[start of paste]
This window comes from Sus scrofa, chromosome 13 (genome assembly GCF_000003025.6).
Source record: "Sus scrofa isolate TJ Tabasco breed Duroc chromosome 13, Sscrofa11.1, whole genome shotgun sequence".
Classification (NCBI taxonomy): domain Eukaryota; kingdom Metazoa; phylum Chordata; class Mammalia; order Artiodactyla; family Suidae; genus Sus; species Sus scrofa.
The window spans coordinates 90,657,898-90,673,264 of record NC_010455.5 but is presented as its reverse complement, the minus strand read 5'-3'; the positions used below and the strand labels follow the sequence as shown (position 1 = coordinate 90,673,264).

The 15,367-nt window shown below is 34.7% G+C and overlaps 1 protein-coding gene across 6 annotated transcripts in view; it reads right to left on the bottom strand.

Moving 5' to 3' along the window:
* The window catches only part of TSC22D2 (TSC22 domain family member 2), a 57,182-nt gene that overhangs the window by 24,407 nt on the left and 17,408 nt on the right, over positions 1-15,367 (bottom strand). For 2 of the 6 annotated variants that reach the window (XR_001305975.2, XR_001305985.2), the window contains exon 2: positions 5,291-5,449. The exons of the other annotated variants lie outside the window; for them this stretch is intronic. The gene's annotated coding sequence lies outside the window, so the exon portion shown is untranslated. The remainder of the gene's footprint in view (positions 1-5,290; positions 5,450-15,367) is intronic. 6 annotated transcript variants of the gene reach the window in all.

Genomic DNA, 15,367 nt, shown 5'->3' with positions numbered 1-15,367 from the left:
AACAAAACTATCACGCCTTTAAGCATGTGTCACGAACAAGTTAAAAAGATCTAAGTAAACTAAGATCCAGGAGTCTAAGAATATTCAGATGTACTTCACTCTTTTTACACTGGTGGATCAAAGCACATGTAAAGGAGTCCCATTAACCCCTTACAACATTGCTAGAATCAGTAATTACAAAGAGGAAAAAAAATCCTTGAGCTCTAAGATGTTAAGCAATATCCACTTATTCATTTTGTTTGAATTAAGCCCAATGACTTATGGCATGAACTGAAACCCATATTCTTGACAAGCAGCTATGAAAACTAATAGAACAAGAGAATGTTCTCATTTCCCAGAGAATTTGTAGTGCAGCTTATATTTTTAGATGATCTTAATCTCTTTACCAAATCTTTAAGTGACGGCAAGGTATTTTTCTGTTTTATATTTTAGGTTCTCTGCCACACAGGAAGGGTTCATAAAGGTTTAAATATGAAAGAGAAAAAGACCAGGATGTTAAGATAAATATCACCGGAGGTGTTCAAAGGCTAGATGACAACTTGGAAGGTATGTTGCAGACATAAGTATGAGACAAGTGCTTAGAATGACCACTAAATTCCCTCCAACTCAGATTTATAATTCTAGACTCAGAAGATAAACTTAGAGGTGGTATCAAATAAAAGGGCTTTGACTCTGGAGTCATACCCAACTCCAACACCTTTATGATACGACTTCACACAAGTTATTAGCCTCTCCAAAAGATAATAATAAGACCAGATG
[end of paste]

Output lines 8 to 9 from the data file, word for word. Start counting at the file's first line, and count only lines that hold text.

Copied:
Genomic DNA, 15,367 nt, shown 5'->3' with positions numbered 1-15,367 from the left:
AACAAAACTATCACGCCTTTAAGCATGTGTCACGAACAAGTTAAAAAGATCTAAGTAAACTAAGATCCAGGAGTCTAAGAATATTCAGATGTACTTCACTCTTTTTACACTGGTGGATCAAAGCACATGTAAAGGAGTCCCATTAACCCCTTACAACATTGCTAGAATCAGTAATTACAAAGAGGAAAAAAAATCCTTGAGCTCTAAGATGTTAAGCAATATCCACTTATTCATTTTGTTTGAATTAAGCCCAATGACTTATGGCATGAACTGAAACCCATATTCTTGACAAGCAGCTATGAAAACTAATAGAACAAGAGAATGTTCTCATTTCCCAGAGAATTTGTAGTGCAGCTTATATTTTTAGATGATCTTAATCTCTTTACCAAATCTTTAAGTGACGGCAAGGTATTTTTCTGTTTTATATTTTAGGTTCTCTGCCACACAGGAAGGGTTCATAAAGGTTTAAATATGAAAGAGAAAAAGACCAGGATGTTAAGATAAATATCACCGGAGGTGTTCAAAGGCTAGATGACAACTTGGAAGGTATGTTGCAGACATAAGTATGAGACAAGTGCTTAGAATGACCACTAAATTCCCTCCAACTCAGATTTATAATTCTAGACTCAGAAGATAAACTTAGAGGTGGTATCAAATAAAAGGGCTTTGACTCTGGAGTCATACCCAACTCCAACACCTTTATGATACGACTTCACACAAGTTATTAGCCTCTCCAAAAGATAATAATAAGACCAGATG